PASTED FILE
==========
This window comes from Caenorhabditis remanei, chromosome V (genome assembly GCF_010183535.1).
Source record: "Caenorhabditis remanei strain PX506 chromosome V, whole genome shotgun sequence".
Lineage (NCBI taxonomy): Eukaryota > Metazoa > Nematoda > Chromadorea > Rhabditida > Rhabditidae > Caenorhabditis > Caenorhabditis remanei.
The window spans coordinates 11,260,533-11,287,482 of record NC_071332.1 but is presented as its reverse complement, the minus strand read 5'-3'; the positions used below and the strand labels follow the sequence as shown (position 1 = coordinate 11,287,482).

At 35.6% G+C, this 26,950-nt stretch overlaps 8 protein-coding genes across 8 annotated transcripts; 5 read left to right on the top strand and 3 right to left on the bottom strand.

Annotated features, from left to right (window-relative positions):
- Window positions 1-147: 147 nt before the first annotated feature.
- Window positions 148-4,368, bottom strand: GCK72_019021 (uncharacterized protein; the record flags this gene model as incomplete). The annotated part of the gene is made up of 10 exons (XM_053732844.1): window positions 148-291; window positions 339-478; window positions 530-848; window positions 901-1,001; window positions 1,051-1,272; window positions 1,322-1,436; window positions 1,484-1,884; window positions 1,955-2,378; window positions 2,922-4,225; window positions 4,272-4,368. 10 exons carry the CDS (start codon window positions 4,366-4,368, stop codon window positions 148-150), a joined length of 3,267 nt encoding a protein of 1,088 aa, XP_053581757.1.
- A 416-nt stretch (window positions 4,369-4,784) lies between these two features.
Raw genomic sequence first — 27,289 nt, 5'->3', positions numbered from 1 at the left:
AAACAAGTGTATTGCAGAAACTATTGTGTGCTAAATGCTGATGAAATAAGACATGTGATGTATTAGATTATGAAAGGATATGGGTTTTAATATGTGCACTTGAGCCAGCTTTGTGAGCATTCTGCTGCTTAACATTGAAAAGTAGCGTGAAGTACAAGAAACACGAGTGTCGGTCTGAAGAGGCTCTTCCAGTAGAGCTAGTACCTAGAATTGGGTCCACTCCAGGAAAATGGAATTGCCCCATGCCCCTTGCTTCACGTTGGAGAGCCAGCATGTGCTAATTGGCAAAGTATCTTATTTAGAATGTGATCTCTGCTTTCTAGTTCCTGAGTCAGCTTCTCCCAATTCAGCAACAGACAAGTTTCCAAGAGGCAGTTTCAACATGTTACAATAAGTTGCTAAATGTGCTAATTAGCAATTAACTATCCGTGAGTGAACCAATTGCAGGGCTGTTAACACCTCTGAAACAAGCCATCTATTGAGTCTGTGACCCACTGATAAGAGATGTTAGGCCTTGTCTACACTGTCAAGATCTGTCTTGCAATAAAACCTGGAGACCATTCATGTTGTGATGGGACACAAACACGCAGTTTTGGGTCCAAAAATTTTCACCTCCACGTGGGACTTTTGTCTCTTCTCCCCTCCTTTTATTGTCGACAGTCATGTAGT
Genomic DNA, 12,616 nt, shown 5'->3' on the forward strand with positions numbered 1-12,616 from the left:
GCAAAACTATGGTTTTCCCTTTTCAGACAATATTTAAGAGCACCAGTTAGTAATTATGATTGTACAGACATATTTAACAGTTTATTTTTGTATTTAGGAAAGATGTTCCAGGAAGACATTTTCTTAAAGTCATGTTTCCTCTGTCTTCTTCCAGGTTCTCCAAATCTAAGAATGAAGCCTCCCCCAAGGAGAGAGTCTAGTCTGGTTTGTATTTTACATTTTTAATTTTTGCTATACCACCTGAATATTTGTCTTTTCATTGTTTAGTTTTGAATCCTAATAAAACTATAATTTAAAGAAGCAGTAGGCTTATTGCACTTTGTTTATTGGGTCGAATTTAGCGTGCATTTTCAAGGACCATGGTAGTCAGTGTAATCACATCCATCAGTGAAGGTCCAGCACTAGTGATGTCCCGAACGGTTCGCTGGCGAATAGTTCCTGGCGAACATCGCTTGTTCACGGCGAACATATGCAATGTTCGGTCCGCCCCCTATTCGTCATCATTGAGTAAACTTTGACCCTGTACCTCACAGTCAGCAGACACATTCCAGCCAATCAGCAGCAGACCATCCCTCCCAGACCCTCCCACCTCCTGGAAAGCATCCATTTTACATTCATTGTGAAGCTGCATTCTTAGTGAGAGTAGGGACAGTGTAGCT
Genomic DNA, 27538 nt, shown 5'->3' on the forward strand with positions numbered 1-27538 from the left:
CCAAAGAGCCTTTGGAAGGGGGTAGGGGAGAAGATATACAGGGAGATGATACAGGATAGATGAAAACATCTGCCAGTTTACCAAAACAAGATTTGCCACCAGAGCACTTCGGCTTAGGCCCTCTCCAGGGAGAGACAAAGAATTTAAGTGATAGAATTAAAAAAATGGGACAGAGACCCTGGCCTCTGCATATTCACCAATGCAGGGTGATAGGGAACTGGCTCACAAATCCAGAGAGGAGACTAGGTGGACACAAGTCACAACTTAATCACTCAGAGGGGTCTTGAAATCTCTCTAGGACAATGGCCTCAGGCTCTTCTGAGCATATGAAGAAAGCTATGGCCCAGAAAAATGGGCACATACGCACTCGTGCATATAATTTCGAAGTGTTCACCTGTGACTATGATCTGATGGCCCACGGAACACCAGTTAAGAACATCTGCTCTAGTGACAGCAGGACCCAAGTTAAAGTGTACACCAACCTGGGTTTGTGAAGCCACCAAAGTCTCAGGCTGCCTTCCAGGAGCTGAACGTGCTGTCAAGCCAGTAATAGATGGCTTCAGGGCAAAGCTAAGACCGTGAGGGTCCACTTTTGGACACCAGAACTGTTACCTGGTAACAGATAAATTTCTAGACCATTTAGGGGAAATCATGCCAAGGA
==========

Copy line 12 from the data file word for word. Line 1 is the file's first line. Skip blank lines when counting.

Genomic DNA, 12,616 nt, shown 5'->3' on the forward strand with positions numbered 1-12,616 from the left: